- Process refers to the need to review software features and their interactions with other business systems; overlooking this step presents an easy target for hackers to exploit. This includes things like changing system defaults, using advanced protection like two-factor authentication, and regularly auditing security-related processes and procedures for all systems.
- Exposed information stems from the careless exposure of sensitive information, such as a critical password on a sticky note or dumping old software backups without properly destroying the data.
A Focus on Software: What can a business do about security?
Not all businesses handle the secret lives of the public, personal details, and account histories. However, they all have a responsibility to secure private data.
An organization should:
- Conduct regular assessments of its sites, as well as any flaws that need revisions or a managed approach. It is very easy to lose sight of everything that’s been added to a website. Track everything!
- Implement a secure process that validates code as it is revised and implemented. Change control, revision control, and roles-based access are all important principles to become familiar with.
- Utilize outside resources and expertise when required to conduct security reviews. Penetration testers and code review are valuable in helping validate a site (and environment) and discover flaws.
- Integrate security principles in the development of new site code. Within the lifecycle of site code development, make sure to integrate testing, updating, and tracking.
- Broaden its routine security spectrum to big data, messaging and financial applications. All points of presence should be in scope of security review, whether it is an application, database stack, or clustering software.
- Ensure that its content management systems (CMS) like WordPress or Joomla are up to date. CMS applications consist of content, database, account systems, and plugins. They all need the same scrutiny, and all require vigilance.
- Ensure that effective security infrastructure is in place. The most familiar of security constructs include firewall, intrusion detection systems, auditing, anti-malware, and more.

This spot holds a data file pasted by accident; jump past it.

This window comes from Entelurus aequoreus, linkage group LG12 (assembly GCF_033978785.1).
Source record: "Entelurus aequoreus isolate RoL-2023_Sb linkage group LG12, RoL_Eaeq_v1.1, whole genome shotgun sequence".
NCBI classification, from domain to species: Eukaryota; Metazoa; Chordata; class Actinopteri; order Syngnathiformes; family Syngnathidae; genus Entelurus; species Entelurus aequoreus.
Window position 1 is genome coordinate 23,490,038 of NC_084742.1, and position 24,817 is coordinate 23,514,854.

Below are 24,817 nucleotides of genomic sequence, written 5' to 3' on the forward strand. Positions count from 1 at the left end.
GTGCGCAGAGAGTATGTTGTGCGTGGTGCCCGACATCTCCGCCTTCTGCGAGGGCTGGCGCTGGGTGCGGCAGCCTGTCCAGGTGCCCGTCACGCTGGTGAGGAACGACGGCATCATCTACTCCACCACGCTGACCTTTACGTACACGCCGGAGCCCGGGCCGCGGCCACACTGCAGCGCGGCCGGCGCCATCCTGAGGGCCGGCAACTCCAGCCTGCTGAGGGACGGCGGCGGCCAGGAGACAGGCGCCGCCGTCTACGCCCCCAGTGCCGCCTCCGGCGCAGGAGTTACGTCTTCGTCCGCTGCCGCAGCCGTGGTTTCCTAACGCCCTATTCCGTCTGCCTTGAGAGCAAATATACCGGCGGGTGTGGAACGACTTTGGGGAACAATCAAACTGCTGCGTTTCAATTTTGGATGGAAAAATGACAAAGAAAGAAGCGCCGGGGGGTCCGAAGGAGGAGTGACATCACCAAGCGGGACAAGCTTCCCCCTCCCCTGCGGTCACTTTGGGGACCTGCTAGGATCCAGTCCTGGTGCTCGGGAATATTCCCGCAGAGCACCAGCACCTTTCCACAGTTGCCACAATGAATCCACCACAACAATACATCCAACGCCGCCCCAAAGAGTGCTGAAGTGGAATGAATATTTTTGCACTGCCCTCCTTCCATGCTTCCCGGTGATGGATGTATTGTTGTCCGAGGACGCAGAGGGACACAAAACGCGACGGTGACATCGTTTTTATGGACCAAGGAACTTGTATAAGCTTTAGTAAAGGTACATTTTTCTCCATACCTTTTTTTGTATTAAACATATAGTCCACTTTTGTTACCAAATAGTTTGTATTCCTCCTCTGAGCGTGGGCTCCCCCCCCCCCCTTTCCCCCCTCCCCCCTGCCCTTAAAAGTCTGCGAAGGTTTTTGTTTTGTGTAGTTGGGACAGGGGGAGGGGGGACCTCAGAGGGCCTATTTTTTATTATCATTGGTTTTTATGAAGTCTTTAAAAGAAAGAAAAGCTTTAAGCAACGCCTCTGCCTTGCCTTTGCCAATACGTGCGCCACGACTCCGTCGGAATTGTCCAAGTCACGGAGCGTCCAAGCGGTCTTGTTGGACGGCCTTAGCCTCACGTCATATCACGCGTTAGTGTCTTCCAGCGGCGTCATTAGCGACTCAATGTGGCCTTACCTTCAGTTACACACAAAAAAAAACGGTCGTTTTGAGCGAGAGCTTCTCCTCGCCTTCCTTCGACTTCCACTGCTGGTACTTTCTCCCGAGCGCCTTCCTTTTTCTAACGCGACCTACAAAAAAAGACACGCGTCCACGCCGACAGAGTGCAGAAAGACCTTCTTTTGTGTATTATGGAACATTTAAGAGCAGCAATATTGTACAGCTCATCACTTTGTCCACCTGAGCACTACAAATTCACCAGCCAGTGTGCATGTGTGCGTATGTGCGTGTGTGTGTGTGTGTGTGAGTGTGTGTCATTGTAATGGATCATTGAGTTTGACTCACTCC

The fundamentals of secure sites live in the code. There is a constant stream of vulnerabilities, cross-site scripting, directory traversal attacks, and more that can be isolated to code flaws and implementation. A security process should be followed, and a validating security scan should be performed from the initial baseline through every time a change is made in any code on a page. One valuable tool to use in the scanning for vulnerabilities is the Acunetix Web Vulnerability Scanner. Alternatively, installing a rootkit checker, like RKHunter or chkrootkit, can help discover any vulnerabilities on a server. Also, it’s worth noting that the underlying libraries and engines that drive websites should be regularly updated in a sandbox (non-production) environment wherever possible, then scanned, and only then brought into production.
Big Data and Applications
The modern web page is technically an application; however, applications on the web have moved far beyond simple pages with the advent of big data, messaging, financial systems, and more. Web application hacks can take down the underpinnings of an online database system, intercept keys and data, and gain command over an entire infrastructure. Losing the ability to use data can be just as bad as losing the data. Data is often the lifeblood of a business.
Part of Ashley Madison’s password database was encrypted with a bcrypt algorithm, which has thus far protected this portion of the information well. The passwords protected within are a potential goldmine for hackers due to the fact that we tend to re-use passwords on other accounts. An important lesson can be learned here: sensitive data should be as secure as possible and striated into levels of protection. Encryption typically adds some computational and transactional overhead, so having a custom environment that can support this at scale is a good principle to hold. Locking down access to critical systems using IPSec VPNs adds another layer of security.